Interview | 17 Aug 2022

Freelance Spotlight with Sophia Ahrel, Brand Strategist

Posted in Marketing, Freelancer, Motivation & inspiration, Freelancer's stories, Interview,

This month we interviewed Brand Strategist Sophia Ahrel. Sophia has over 20 years working with some of the leading tech brands and shares her experience with developing Spotify’s go-to-market plan. She discusses the unique projects she’s worked on via The Work Crowd, her experience working across different markets and gives her advice for aspiring freelancers.

Tell us a bit about what you do?

For the past 20+ years, I have been a brand strategist with the privilege to work alongside tech investors, boards and entrepreneurial leadership teams on their exciting growth journeys.  

Whilst an economist and linguist by education, I’m a techie at heart, and love nothing more than sinking my teeth into innovation and ideation opportunities that has impact on the environment and the planet – I am lucky to have worked with smart teams and market creators whose desire is to come up with new solutions with purpose.

How long have you been a freelancer?

I have been freelancing since 2007. First as a portfolio CMO and now as a brand strategist and board advisor for past 3 years.

You’ve previously worked on growth strategies for some of the world’s leading tech brands such as Spotify and Skype, can you share any growth marketing advice for start-ups in this industry?

My approach is simple – always customer centric and data lead. When I help build and create new brands, I use the same methodology for all types big and small – starting with the persona mapping to understand what their needs /wants /pain points for all the stakeholders – not just the buyers. As I specialise in growth strategy  – which really profitable revenue and all about how to develop and extend existing brands to better engage with new audiences, find new customers, new markets or new products. The trick is to absolutely nail the value you create and how this is perceived by your users and customer or stake holders. Knowing and articulating your value propositions helps you work out your brand positioning, your story, and the culture of your brand – if you don’t know and you cannot articulate this, you struggle to differentiate yourself or even get your voice heard – people buy brands with a strong personality. When advising Spotify as a start up to go to market outside Sweden – Spotify team were clear on their value propositions and to whom they wanted to appeal: they had created a music platform that offers five primary value propositions: accessibility, pricing, customisation, performance, and brand/status. The company creates accessibility by providing music artists with a means to earn money through their music. The true value creation here is not for the users we discovered, it is for the music artists by cutting out a whole distribution network in the supply chain and thus give more margin back to music makers. Total disruption!

Why did you decide to go self-employed?

When my youngest daughter was born, I was working as CMO in a mobile gaming tech start up. I was flying around the world with 3 children under the age of 4, and I wanted to spend more time with my family but still work with exciting tech leaders and their ventures. I took my first maternity leave for 12 months and set out on my own.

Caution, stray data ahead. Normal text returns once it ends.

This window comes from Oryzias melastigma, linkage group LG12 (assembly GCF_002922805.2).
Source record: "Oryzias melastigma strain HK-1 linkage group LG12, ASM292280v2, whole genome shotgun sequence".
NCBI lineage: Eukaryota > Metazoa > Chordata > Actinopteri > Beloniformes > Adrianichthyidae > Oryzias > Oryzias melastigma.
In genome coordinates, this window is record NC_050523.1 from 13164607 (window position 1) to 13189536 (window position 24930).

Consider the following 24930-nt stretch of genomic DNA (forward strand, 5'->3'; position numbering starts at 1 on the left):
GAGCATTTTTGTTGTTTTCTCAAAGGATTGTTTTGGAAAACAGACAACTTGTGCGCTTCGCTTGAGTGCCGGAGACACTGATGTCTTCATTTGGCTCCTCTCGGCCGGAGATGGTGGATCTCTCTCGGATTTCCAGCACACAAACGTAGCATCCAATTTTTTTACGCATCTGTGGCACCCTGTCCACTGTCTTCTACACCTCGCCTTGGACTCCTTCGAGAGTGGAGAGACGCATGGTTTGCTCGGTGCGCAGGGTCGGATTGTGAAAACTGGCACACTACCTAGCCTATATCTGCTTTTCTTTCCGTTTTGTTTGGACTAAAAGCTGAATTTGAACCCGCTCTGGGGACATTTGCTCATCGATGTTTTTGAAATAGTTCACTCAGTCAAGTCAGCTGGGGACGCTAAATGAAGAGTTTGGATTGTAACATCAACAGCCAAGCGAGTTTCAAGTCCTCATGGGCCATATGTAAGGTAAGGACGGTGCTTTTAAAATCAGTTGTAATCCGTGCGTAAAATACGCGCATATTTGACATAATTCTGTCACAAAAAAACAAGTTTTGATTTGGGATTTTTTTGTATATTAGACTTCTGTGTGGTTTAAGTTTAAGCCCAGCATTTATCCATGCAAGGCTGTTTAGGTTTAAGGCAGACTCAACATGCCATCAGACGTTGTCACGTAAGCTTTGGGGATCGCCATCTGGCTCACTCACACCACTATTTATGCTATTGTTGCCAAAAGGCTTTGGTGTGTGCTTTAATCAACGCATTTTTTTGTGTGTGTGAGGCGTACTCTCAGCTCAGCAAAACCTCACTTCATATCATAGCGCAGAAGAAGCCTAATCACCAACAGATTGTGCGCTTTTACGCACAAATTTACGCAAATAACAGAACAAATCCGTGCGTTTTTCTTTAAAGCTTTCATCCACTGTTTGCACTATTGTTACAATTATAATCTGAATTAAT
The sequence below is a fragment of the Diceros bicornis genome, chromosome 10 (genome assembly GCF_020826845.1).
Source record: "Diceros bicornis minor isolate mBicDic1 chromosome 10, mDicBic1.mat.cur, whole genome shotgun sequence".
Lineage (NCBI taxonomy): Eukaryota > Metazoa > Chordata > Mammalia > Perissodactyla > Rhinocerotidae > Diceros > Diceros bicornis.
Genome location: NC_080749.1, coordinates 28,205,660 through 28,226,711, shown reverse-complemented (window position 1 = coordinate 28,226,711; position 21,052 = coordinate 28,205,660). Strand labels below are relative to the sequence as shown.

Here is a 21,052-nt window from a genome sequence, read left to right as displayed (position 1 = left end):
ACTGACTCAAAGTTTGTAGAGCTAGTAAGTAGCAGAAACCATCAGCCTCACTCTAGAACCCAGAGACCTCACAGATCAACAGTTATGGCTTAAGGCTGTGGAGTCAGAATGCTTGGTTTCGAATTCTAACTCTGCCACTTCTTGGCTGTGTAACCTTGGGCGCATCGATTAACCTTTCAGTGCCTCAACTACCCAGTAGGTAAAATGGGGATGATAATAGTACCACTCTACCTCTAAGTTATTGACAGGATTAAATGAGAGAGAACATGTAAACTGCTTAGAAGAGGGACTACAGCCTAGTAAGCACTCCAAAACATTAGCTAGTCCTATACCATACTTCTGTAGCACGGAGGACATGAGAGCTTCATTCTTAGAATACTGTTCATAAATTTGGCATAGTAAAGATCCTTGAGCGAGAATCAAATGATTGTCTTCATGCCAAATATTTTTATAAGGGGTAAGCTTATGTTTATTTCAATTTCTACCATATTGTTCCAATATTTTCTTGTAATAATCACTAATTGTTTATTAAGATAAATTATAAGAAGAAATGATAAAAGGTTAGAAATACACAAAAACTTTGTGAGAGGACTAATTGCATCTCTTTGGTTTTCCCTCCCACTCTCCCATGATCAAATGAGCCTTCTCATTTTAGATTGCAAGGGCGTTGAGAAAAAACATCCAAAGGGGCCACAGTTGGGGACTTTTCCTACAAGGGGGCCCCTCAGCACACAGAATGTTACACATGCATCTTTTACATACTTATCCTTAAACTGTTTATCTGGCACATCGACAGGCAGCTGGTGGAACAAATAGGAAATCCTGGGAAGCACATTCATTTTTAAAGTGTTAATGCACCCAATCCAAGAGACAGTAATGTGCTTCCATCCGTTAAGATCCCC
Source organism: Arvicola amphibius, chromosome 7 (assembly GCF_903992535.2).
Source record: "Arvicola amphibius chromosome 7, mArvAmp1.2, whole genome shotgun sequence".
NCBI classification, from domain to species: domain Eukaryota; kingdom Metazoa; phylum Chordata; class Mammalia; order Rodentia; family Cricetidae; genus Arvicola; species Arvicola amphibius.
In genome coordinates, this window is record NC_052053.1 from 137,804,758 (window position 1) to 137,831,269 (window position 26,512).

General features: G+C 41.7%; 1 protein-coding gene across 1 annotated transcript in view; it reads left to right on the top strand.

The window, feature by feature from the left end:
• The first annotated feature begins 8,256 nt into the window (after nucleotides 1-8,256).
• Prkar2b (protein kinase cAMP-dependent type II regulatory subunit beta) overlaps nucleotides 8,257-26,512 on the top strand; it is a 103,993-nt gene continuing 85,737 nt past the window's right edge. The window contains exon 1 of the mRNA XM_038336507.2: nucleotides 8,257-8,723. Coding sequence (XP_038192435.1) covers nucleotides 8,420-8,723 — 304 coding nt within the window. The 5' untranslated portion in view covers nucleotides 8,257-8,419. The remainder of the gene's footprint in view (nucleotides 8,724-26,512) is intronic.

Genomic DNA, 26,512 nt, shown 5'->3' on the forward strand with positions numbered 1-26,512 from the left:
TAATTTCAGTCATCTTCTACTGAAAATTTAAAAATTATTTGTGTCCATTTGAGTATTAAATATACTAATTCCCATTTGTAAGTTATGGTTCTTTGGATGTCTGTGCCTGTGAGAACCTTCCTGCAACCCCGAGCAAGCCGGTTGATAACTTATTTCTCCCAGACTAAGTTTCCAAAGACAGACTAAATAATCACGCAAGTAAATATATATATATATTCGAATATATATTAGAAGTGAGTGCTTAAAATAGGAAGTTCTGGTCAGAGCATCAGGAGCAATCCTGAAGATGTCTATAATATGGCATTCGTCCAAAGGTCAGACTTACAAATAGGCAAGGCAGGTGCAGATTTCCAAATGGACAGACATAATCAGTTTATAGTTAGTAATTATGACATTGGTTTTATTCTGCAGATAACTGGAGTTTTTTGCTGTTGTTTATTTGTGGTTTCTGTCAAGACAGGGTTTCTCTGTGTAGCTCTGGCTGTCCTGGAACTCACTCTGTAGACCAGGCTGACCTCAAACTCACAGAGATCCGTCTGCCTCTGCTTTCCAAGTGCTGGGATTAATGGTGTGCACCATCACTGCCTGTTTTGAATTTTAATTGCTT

How has The Work Crowd helped you as a freelancer? And what kind of clients/projects have you worked on through The Work Crowd?

It offers a greater reach for me and quick and easy access to new briefs and new opportunities. Especially helpful for me if I have time between long term assignments and I want to back fill with a shorter project. I currently have two Work Crowd client projects – both early stage tech – one a complete start up where we are building the brand, the value propositions and marketing tech stack from scratch – the other a more mature tech platform where I advise the leadership and marketing team on go to market strategy and how to build a marketing function that can scale. Both really smart and innovative founders and management teams with cool and unique platforms.

As a native speaker in both English and Swedish, you currently operate in both these countries – can you share your experience freelancing across different markets?

Post pandemic portfolio careers mean the opportunity to work from anywhere. I have clients in Stockholm, Madrid, London & Amsterdam – who in turn have virtual hybrid or remote marketing teams all over the world. The UK and Netherlands freelance markets are by far the biggest and fastest growing, however, in Sweden and across Scandinavia, where digitalisation is very mature, there appear to be a shortage of certain marketing skills, digital, ABM and content marketing (in English) especially. In Spain, where freelance marketers, are less common, or well established, the skill shortage in brand communications, English content creation and performance marketing drive the market to seek for experts further afield.

What advice would you give to aspiring marketing freelancers?

I’d say Jump in!

Find yourself a mentor – CIM and other organisations offer these programmes or ask your network on LinkedIn. Knowledge economy is here to stay, and you can tap into experts very easily. Now is a good time as many inhouse marketing teams are preparing for economic down turns, freelancing becomes an attractive option to heavy marketing head counts and retained agencies.


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